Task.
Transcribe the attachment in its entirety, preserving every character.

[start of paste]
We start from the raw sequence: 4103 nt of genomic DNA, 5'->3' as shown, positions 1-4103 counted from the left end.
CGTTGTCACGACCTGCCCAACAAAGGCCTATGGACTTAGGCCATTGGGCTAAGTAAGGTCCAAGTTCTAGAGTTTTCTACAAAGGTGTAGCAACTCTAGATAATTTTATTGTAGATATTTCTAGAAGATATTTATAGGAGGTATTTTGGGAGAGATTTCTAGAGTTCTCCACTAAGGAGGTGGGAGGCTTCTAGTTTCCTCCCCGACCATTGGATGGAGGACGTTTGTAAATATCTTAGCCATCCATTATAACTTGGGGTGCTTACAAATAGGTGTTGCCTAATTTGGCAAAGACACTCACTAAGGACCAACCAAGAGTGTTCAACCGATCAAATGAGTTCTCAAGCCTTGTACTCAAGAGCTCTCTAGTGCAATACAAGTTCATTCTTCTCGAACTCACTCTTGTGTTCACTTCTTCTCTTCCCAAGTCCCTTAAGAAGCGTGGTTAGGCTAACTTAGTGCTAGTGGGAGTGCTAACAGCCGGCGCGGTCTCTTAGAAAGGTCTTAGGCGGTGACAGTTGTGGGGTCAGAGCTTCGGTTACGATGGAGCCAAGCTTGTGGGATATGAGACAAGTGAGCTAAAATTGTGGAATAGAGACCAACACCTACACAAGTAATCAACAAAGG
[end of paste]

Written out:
We start from the raw sequence: 4103 nt of genomic DNA, 5'->3' as shown, positions 1-4103 counted from the left end.
CGTTGTCACGACCTGCCCAACAAAGGCCTATGGACTTAGGCCATTGGGCTAAGTAAGGTCCAAGTTCTAGAGTTTTCTACAAAGGTGTAGCAACTCTAGATAATTTTATTGTAGATATTTCTAGAAGATATTTATAGGAGGTATTTTGGGAGAGATTTCTAGAGTTCTCCACTAAGGAGGTGGGAGGCTTCTAGTTTCCTCCCCGACCATTGGATGGAGGACGTTTGTAAATATCTTAGCCATCCATTATAACTTGGGGTGCTTACAAATAGGTGTTGCCTAATTTGGCAAAGACACTCACTAAGGACCAACCAAGAGTGTTCAACCGATCAAATGAGTTCTCAAGCCTTGTACTCAAGAGCTCTCTAGTGCAATACAAGTTCATTCTTCTCGAACTCACTCTTGTGTTCACTTCTTCTCTTCCCAAGTCCCTTAAGAAGCGTGGTTAGGCTAACTTAGTGCTAGTGGGAGTGCTAACAGCCGGCGCGGTCTCTTAGAAAGGTCTTAGGCGGTGACAGTTGTGGGGTCAGAGCTTCGGTTACGATGGAGCCAAGCTTGTGGGATATGAGACAAGTGAGCTAAAATTGTGGAATAGAGACCAACACCTACACAAGTAATCAACAAAGG